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Where It All  Began Matthew Morrison | Where It All Began
Alex Z. Album name: Where It All Began
Label: 222 Records
Release Date: June 04, 2013
Rating: 4.8 out of 5

Review written by: Maura Harwood

Broadway fans, rejoice! Everyone’s favorite glee club director Matthew Morrison (or you might know him as Will Schuester from the hit television show Glee) is back with a brand new album, Where It All Began. This album is a tribute to Morrison’s Broadway roots. Many don’t know that he actually is a seasoned Broadway performer, originating the role of Link Larkin in the musical smash Hairspray and was Tony-nominated for his role in The Light in the Piazza.

Glee and Broadway fans alike will be able to revel in the happy and melodic Broadway covers that Morrison casually croons, such as the album’s opening number, “Singin’ In The Rain” from the classic movie-musical Singin’ In The Rain. Morrison’s smooth, velvety voice fits nicely with the song (and the genre!)

In a similar fashion, “Come Rain Or Come Shine/Basin Street Blues” is a great match for Morrison. “Come Rain Or Come Shine,” originally written for the musical St. Louis Woman, fits well with “Basin Street Blues,” made famous by Louis Armstrong.

Though Morrison’s crooning is absolutely beautiful, the album picks up with a classic musical tune “Ease on Down the Road” from The Wiz. This particular cover features none other than Smokey Robinson. Morrison and Robinson compliment each other and the song quite nicely.

Morrison’s beautiful rendition of “Younger Than Springtime” serves as a tribute to his role in the Lincoln Center production of South Pacific. Playing Lieutenant Cable, it was his last stage role before his move to the world of Glee.

“It Don’t Mean A Thing,” originally by Duke Ellington and a classic swing hit, is a perfect jazzy tune for Morrison’s voice, complimented by an array of saxophone solos and trumpets.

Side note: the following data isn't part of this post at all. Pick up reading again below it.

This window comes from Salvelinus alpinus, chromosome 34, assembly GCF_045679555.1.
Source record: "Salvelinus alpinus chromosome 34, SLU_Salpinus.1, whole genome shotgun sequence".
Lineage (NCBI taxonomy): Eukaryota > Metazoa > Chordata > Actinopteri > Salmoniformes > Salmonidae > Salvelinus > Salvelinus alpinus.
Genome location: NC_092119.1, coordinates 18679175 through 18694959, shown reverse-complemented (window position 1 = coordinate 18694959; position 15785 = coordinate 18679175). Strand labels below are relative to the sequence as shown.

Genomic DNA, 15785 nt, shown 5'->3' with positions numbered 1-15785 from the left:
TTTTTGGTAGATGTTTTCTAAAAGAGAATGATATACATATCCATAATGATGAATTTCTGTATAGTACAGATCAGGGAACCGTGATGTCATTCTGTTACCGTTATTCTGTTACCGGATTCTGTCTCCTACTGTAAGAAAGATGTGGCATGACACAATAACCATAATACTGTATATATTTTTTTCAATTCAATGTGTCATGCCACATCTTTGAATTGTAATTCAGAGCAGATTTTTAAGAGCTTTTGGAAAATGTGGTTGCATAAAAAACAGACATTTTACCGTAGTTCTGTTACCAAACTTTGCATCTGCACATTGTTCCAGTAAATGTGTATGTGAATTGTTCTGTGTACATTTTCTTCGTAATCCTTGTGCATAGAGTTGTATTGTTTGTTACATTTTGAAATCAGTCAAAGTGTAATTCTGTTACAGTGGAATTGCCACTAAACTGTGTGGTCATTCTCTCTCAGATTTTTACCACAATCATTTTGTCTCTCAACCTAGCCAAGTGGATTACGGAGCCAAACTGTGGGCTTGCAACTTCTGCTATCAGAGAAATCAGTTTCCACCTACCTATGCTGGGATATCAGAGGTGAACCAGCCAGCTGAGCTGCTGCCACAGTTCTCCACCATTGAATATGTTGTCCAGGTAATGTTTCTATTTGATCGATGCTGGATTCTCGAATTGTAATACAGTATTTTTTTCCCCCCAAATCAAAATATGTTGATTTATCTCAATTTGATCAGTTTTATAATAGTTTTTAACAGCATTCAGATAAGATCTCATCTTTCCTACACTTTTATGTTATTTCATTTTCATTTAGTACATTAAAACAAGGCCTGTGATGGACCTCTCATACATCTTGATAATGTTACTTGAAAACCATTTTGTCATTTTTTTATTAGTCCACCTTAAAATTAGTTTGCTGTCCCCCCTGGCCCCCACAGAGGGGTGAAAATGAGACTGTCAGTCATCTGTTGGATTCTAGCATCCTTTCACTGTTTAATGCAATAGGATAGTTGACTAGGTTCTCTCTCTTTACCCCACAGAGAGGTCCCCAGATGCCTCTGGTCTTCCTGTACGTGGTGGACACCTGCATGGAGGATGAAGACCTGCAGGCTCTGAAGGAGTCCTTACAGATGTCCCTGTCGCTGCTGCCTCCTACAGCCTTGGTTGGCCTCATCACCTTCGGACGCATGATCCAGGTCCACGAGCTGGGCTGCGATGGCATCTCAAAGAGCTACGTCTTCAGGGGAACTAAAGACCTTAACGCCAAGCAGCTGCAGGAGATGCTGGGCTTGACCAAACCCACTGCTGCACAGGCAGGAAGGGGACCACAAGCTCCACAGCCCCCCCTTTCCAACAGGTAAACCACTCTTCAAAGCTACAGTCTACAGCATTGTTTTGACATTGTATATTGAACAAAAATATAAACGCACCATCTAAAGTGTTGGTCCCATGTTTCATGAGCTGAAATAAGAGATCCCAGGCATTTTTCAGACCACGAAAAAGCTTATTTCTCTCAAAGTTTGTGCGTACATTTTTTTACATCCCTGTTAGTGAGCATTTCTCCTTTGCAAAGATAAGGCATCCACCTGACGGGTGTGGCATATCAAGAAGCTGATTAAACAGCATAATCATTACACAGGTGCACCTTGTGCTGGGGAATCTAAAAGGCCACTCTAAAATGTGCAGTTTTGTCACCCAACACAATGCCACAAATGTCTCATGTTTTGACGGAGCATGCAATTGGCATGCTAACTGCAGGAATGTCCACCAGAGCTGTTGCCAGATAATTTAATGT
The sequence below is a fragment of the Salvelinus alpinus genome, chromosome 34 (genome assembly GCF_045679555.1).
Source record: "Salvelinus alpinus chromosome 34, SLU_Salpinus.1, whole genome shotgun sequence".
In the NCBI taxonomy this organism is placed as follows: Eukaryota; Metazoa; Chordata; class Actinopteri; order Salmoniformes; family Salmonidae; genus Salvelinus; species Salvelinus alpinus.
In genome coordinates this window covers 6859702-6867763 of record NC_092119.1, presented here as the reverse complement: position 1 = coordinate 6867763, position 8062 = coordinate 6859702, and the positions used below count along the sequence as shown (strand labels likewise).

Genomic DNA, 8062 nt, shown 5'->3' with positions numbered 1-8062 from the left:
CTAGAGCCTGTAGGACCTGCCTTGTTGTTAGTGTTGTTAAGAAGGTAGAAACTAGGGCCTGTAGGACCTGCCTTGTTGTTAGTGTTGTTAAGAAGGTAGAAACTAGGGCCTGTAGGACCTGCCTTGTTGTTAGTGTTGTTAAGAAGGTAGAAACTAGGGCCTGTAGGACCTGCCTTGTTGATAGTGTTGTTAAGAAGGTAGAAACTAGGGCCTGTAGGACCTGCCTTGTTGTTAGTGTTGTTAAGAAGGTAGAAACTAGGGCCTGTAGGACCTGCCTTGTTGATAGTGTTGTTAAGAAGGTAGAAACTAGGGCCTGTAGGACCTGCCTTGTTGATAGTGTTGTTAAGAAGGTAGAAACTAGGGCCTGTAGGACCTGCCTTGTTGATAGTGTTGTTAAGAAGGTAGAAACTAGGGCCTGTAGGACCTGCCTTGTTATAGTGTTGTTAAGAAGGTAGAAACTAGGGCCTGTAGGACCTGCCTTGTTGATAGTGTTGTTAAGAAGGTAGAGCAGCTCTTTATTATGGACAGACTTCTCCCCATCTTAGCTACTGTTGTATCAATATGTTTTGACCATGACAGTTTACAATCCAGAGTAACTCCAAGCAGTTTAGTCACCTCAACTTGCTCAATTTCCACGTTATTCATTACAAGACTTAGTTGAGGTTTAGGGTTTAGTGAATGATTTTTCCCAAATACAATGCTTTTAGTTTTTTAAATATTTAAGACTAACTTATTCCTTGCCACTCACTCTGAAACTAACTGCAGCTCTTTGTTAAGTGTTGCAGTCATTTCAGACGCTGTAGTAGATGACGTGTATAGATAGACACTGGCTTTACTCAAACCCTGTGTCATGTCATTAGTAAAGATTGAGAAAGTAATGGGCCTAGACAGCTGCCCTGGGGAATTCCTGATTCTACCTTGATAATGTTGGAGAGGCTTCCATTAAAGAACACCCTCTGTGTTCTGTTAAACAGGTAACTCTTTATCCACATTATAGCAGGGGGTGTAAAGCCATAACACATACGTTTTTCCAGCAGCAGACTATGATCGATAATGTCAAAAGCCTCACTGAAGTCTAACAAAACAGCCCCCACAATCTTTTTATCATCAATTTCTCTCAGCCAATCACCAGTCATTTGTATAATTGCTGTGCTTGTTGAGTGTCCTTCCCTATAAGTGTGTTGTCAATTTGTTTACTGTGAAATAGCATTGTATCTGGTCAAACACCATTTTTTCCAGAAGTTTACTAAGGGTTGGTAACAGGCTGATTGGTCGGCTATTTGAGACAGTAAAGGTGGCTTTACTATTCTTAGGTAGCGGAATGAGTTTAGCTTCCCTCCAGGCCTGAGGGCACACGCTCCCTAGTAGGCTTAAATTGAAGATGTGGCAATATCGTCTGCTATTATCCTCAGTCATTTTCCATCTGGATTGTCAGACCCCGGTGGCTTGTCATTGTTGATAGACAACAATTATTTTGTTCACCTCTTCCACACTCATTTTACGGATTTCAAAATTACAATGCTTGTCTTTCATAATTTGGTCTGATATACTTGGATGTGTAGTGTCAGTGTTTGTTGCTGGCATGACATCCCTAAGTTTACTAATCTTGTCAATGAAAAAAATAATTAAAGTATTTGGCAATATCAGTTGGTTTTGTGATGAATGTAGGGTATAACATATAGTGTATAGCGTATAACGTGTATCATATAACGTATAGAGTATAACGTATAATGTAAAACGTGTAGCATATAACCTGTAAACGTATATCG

Next up: “The Lady Is A Tramp,” from the Rodgers and Hart musical Babes in Arms. Morrison sounds like he belongs in the 30’s and 40’s, the era of these tunes with his voice that is reminiscent of the greats such as Sinatra and Kelly.

“As Long As She Needs Me” serves a male tribute to the Oliver! tune “As Long As He Needs Me.” Morrison absolutely does it justice and may cause some to shed a tear or two.  Following this is the classic “On The Street Where You Live” from My Fair Lady, a fun and bouncy song that makes anyone want to get up on that Broadway stage and sing along with Morrison.

“Hey There” from The Pajama Game is another classic ballad that Morrison slays, proving his long history with Broadway. He follows it with “Luck Be A Lady,” from Guys And Dolls, yet another classic worthy of Morrison’s vocal stylings.

The album ends on two wonderful high notes. First up is “Send in the Clowns” from Stephen Sondheim’s A Little Night Music. The song is a complete tear-jerker and you can practically hear Morrison’s emotion behind his voice. It would be an understatement to say that I hit the replay button once or twice.

The last song is a rousing medley from the hit musical and movie West Side Story featuring such hits as “Jet Song” and “America,” which Morrison’s voice does wonders for.

Matthew Morrison proves that he is absolutely no stranger to Broadway on this album full of wonderfully chosen covers. He has certainly earned his place not only on the Broadway stage but on the screens of so many who worship Glee. Morrison has shown himself to be more than just a glee club director in Ohio, but a seasoned Broadway performer.

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